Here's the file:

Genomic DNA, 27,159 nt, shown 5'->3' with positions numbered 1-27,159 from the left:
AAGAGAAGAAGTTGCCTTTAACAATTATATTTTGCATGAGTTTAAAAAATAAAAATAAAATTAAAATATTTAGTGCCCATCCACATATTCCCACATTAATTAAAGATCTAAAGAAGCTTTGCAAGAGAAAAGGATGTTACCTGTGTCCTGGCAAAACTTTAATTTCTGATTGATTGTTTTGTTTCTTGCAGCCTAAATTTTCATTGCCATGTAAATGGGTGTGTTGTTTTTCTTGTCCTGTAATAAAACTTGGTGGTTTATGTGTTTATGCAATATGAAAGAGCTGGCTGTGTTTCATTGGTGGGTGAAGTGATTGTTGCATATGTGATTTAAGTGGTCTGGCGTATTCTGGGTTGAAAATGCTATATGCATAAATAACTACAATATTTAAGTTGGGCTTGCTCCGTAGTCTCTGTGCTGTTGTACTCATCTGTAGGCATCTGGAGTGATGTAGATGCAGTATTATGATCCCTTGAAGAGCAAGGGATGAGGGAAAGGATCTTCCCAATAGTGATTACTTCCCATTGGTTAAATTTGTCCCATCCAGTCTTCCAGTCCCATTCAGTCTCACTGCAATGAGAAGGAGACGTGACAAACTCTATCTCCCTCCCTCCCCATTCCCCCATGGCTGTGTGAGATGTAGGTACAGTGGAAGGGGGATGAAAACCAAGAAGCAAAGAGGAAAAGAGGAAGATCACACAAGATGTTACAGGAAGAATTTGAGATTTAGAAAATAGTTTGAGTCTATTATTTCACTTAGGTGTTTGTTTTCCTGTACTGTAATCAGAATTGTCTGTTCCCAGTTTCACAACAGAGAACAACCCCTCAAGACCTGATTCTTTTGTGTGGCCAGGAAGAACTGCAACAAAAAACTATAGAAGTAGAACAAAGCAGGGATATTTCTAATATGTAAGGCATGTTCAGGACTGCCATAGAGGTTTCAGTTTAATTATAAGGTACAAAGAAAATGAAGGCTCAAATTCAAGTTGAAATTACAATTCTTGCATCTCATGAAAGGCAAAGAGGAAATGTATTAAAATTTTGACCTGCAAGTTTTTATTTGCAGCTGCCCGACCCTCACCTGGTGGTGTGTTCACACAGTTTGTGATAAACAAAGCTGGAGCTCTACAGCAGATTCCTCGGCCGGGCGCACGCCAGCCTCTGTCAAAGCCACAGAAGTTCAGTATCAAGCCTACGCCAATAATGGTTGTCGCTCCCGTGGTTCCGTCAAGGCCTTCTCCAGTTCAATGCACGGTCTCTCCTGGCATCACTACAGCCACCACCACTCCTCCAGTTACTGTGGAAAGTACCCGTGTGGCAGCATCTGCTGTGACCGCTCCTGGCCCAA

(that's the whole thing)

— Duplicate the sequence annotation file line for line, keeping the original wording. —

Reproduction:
Genomic DNA, 27,159 nt, shown 5'->3' with positions numbered 1-27,159 from the left:
AAGAGAAGAAGTTGCCTTTAACAATTATATTTTGCATGAGTTTAAAAAATAAAAATAAAATTAAAATATTTAGTGCCCATCCACATATTCCCACATTAATTAAAGATCTAAAGAAGCTTTGCAAGAGAAAAGGATGTTACCTGTGTCCTGGCAAAACTTTAATTTCTGATTGATTGTTTTGTTTCTTGCAGCCTAAATTTTCATTGCCATGTAAATGGGTGTGTTGTTTTTCTTGTCCTGTAATAAAACTTGGTGGTTTATGTGTTTATGCAATATGAAAGAGCTGGCTGTGTTTCATTGGTGGGTGAAGTGATTGTTGCATATGTGATTTAAGTGGTCTGGCGTATTCTGGGTTGAAAATGCTATATGCATAAATAACTACAATATTTAAGTTGGGCTTGCTCCGTAGTCTCTGTGCTGTTGTACTCATCTGTAGGCATCTGGAGTGATGTAGATGCAGTATTATGATCCCTTGAAGAGCAAGGGATGAGGGAAAGGATCTTCCCAATAGTGATTACTTCCCATTGGTTAAATTTGTCCCATCCAGTCTTCCAGTCCCATTCAGTCTCACTGCAATGAGAAGGAGACGTGACAAACTCTATCTCCCTCCCTCCCCATTCCCCCATGGCTGTGTGAGATGTAGGTACAGTGGAAGGGGGATGAAAACCAAGAAGCAAAGAGGAAAAGAGGAAGATCACACAAGATGTTACAGGAAGAATTTGAGATTTAGAAAATAGTTTGAGTCTATTATTTCACTTAGGTGTTTGTTTTCCTGTACTGTAATCAGAATTGTCTGTTCCCAGTTTCACAACAGAGAACAACCCCTCAAGACCTGATTCTTTTGTGTGGCCAGGAAGAACTGCAACAAAAAACTATAGAAGTAGAACAAAGCAGGGATATTTCTAATATGTAAGGCATGTTCAGGACTGCCATAGAGGTTTCAGTTTAATTATAAGGTACAAAGAAAATGAAGGCTCAAATTCAAGTTGAAATTACAATTCTTGCATCTCATGAAAGGCAAAGAGGAAATGTATTAAAATTTTGACCTGCAAGTTTTTATTTGCAGCTGCCCGACCCTCACCTGGTGGTGTGTTCACACAGTTTGTGATAAACAAAGCTGGAGCTCTACAGCAGATTCCTCGGCCGGGCGCACGCCAGCCTCTGTCAAAGCCACAGAAGTTCAGTATCAAGCCTACGCCAATAATGGTTGTCGCTCCCGTGGTTCCGTCAAGGCCTTCTCCAGTTCAATGCACGGTCTCTCCTGGCATCACTACAGCCACCACCACTCCTCCAGTTACTGTGGAAAGTACCCGTGTGGCAGCATCTGCTGTGACCGCTCCTGGCCCAA